Takeshi Kata’s set design makes the whole staging meld. Ann Closs-Farely’s costumes and Lap Chi Chu’s lighting designs help create the proper moods. Much praise has to go to Candace Brown and Caitie Martin, the behind the scene’s dressers, who are magicians of the fast costume change.

CAPSULE JUDGMENT: CPH’s ‘AROUND THE WORLD IN 80 DAYS’ is a total delight! It may be cold outside, but you’ll feel warm, comfy and delighted while watching this production. Applause, applause!

Friday, January 09, 2009

Rent: The Broadway Tour

RENT: THE BROADWAY TOUR’ will do well on its journey

Three shows are the trail-blazers of the American musical theatre. ‘OKLAHOMA,’ the first book musical, ‘HAIR,’ the tribal rock musical, and ‘RENT,’ the picture of “America at the end of the Millennium.” Each moved the musical format ahead and fulfilled the concept that art is representative of the era from which it comes. This means that by looking at the artistic productions of any time period, you get a glimpse of what the attitudes, beliefs, political and social movements were in vogue at the time.

In 1943, with WWII raging, ‘OKLAHOMA” mirrored the need for reality rather than just the mindless escapism of early musical stagings. It represented the attitudes of a changing world and started a trend to use the musical as a vehicle to examine society.

‘HAIR’ was an anti-war, anti-establishment, break the rules snapshot. The production included nudity, long hair, and other “against-the traditional-grain-of-the-times” attitudes.

The turn of the century show-cased ‘RENT.’ It staked out areas that were in “vogue” about ten years ago, like the death sentence of AIDS, drug addiction, homosexuality, transexuality, the plight of the homeless, and the search for purpose. Though some of the issues are presently in a different state, such as the development of the medical cocktail to treat those with AIDS, thus cutting down the number who die from the disease, and a somewhat altered view of homosexuality, the impact of ‘RENT’ can still be felt.

‘RENT,’ inspired by the opera, ‘LA BOHEME, has been to Cleveland five times. But the present production, which was rehearsed here, has a new moniker…’RENT: THE BROADWAY TOUR,” because this version is going to tour.

The excitement about this production centers on three names: Adam Pascal, Anthony Rapp and Gwen Stewart. All three were in the original Broadway production, Pascal as Roger, Rapp as Mark and Stewart as the “Seasons soloist.”

The production is well developed by Michael Greif. It is tight, well conceived and nicely paced. Tim Weil, the music supervisor and Steve Skinner, who did the arrangements, wisely toned down the loud and pounding music. The first two times I saw the production in New York I couldn’t understand a word because the music drowned out the lyrics. In this production, fortunately, the music backs up the singers and the words are crystal clear!

The only flaw in this production is Lexi Lawson who portrays Mimi. She is beautiful and has a great singing voice. Unfortunately, she presently lacks the dynamism to grab and hold the role. Hopefully this will improve as she further plays the character.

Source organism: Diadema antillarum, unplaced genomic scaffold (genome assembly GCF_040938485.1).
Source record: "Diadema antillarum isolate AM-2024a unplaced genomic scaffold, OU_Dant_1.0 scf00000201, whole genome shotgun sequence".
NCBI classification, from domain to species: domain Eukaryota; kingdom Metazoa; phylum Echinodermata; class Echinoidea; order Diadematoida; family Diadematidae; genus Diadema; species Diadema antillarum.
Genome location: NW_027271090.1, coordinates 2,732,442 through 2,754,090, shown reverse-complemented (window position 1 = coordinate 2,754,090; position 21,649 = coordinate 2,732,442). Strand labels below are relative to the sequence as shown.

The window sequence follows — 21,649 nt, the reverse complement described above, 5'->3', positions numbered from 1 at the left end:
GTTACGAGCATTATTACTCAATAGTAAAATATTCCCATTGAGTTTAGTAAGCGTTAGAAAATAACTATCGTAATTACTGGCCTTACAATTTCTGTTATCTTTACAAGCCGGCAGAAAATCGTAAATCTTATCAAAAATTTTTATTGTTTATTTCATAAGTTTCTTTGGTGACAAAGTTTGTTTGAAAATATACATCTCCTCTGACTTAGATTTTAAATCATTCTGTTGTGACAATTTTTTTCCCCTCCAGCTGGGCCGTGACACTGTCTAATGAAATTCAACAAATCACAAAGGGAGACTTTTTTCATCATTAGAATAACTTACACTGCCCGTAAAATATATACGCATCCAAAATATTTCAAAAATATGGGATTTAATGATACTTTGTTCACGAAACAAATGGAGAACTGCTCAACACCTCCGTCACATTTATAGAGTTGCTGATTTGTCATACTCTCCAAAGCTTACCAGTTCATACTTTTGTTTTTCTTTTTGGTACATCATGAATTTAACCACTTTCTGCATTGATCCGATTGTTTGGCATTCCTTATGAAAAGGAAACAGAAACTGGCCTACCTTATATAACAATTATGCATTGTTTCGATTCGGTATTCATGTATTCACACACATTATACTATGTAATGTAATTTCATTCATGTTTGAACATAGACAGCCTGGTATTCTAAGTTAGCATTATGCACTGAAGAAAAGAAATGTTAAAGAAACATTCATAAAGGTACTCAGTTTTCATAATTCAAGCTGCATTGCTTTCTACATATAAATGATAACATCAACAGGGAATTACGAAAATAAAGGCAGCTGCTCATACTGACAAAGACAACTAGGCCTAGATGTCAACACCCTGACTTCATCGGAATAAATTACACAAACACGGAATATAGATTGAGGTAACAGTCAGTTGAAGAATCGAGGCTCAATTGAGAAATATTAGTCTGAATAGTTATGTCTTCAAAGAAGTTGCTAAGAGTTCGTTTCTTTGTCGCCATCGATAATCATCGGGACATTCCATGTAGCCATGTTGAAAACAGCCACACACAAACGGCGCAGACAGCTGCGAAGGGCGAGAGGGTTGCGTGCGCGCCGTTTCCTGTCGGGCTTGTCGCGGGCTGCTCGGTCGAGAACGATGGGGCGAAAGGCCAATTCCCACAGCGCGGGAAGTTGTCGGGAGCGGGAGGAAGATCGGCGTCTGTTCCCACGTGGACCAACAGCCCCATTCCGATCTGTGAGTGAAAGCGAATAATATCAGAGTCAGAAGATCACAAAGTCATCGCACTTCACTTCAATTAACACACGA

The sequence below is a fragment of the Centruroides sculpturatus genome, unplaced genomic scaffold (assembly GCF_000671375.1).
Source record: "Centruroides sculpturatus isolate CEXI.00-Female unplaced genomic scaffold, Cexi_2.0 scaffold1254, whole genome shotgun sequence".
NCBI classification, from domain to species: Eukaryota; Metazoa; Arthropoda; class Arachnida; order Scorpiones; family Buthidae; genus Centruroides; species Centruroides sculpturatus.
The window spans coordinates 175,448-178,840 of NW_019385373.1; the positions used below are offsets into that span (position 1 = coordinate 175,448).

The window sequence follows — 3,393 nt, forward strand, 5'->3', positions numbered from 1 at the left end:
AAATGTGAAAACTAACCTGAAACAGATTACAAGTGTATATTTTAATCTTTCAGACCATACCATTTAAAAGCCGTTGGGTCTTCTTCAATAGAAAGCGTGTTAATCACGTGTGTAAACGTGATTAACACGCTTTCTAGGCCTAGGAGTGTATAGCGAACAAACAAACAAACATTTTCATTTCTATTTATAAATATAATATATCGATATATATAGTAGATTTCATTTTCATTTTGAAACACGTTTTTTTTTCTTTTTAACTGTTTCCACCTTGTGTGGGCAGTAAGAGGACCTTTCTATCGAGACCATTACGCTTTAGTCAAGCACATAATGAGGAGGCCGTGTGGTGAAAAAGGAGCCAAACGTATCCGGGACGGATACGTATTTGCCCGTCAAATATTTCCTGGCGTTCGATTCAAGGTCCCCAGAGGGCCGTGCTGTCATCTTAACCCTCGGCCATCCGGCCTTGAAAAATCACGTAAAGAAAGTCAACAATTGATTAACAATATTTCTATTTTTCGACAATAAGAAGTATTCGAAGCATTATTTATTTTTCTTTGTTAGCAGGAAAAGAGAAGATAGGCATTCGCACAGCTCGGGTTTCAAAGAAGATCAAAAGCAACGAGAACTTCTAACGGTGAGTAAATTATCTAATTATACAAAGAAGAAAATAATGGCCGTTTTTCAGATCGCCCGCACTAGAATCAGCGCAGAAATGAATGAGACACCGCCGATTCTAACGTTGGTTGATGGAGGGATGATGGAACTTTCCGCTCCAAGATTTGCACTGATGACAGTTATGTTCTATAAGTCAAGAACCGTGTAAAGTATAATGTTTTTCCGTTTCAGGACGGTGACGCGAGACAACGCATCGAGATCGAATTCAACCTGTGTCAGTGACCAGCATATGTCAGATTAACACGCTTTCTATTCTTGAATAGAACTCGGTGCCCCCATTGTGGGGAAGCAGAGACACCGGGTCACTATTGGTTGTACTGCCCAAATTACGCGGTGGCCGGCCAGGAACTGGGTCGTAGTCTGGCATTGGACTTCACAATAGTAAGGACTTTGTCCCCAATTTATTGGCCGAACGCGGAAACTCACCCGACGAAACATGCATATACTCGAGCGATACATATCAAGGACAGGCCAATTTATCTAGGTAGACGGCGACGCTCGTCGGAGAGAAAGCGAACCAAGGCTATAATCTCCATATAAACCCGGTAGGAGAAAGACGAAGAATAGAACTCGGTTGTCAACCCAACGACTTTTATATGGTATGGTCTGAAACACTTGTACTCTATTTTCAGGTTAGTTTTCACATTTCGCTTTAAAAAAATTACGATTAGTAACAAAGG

Besides the three original Broadway cast members, others who stand out are Justin Johnston as Angel, Michael McElroy as Tom Collins and Nicolette Hart as Maureen.

Capsule judgment: The mostly young audience gave the show a standing ovation. They screamed with delight at such songs as “Without You,” “LaVie Boheme/I Should Tell You,” “Will I?,” and one of my favorite songs from any musical, “Seasons of Love.” Whether you like this musical may well be a generational thing, but, that is one of the points of the script.

Friday, January 02, 2009


Dear Roy

I want to thank you for the awards; they really mean a
great deal to the Cleveland theatre community and we all appreciate your
hard work, covering as many productions as you do.

Thanks again and all the best,

bz (Brian Zoldessy)

Thursday, January 01, 2009

Times Theatre Tributes--2008


Greater Cleveland is blessed with a vital theatre scene. It is the purpose of the TIMES THEATRE TRIBUTES to recognize theatrical experiences that, in the mind of this reviewer, were excellent and deserve special recognition.

Only shows performed in 2008 which I reviewed were considered. Selections were limited to locally produced stagings, so none of the professional touring shows are recognized, though actors, directors and technicians who were imported by local theatres were considered. Actors are not separated by gender or leading or supporting roles.

If you would like to read any of my reviews for the year, please go to, enter the blog and click on “2008 Reviews” or click on the name of the producing theatre and scroll through their performances. Reviews from previous years may also be accessed.

Please excuse any errors in name spelling. If there is a mistake please let me know ( and I will correct it in the blog announcement and your certificate.

Certificates will be mailed to the sponsoring theatre by the end of January with a request to forward to the individual recognized recipients.

Thanks to the following for making the 2008 theatre scene in the Cleveland area stimulating and memorable:

ALICE (Porthouse)
GOLDA’S BALCONY (Actors’ Summit)
ORANGE FLOWER WATER (Bang and Clatter)
TWO ROOMS (Charenton/CPT)

Bobgan, Raymond, THE OTHER SIDE (CPT)
Bussert, Victoria, BOOKLYN, THE MUSICAL (BW/PHS)
Bussert, Victoria, INTO THE WOODS (GLTF)
Colombi, Lucia, THE CARPETBAGGER’S CHILDREN (Ensemble)
Earnest, Matthew, ALICE (Porthouse)
Fee, Charles, MACBETH (GLTF)
Gordon, Seth, DOUBT, A PARABLE (CPH)
Hammer, Joel, COLDER THAN HERE (Dobama)
Kent, Terri, ANYTHING GOES (Porthouse)
Loewy, Jacqui, TWO ROOMS (Charenton/CPT)
May, Sarah, CAROLINE, OR CHANGE (Karamu/Dobama)
May, Sarah, THE HISTORY BOYS (Beck)
McConaha, Sean, ORANGE FLOWER WATER (Bang and Clatter)
Silver, Reuben & Thackaberry, Neil, GOLDA’S BALCONY (Actors’ Summit)
Turney, Wayne, PROOF (Actors’ Summit)
Zoldessy, Brain, BROOKLYN BOY (JCC/CCC)

Andres, Barbara (Doubt, A Parable)—CPH
Besler, Andrea (I Have Before Me…Rwanda)—Dobama
Black, MaryAnn (Anything Goes)—Porthouse
Boll, Heather Lea Anderson (Colder Than Here)—Dobama
Budin, Noah (Brooklyn Boy)—JCC/CCC